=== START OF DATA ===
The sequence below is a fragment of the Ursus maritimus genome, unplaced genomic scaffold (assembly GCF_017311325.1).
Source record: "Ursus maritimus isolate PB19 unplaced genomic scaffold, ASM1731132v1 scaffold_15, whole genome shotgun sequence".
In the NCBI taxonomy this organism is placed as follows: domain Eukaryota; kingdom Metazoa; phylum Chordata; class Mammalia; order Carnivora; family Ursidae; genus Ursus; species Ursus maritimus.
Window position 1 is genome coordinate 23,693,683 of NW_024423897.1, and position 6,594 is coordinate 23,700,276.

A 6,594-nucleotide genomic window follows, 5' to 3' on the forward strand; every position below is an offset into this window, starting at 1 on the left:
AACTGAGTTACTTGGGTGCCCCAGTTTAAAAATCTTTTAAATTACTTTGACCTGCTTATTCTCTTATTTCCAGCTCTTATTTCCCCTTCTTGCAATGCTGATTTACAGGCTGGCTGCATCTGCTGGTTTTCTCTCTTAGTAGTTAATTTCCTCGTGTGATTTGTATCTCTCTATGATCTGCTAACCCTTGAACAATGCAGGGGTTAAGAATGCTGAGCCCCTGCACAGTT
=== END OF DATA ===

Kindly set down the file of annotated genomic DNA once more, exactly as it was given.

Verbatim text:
The sequence below is a fragment of the Ursus maritimus genome, unplaced genomic scaffold (assembly GCF_017311325.1).
Source record: "Ursus maritimus isolate PB19 unplaced genomic scaffold, ASM1731132v1 scaffold_15, whole genome shotgun sequence".
In the NCBI taxonomy this organism is placed as follows: domain Eukaryota; kingdom Metazoa; phylum Chordata; class Mammalia; order Carnivora; family Ursidae; genus Ursus; species Ursus maritimus.
Window position 1 is genome coordinate 23,693,683 of NW_024423897.1, and position 6,594 is coordinate 23,700,276.

A 6,594-nucleotide genomic window follows, 5' to 3' on the forward strand; every position below is an offset into this window, starting at 1 on the left:
AACTGAGTTACTTGGGTGCCCCAGTTTAAAAATCTTTTAAATTACTTTGACCTGCTTATTCTCTTATTTCCAGCTCTTATTTCCCCTTCTTGCAATGCTGATTTACAGGCTGGCTGCATCTGCTGGTTTTCTCTCTTAGTAGTTAATTTCCTCGTGTGATTTGTATCTCTCTATGATCTGCTAACCCTTGAACAATGCAGGGGTTAAGAATGCTGAGCCCCTGCACAGTT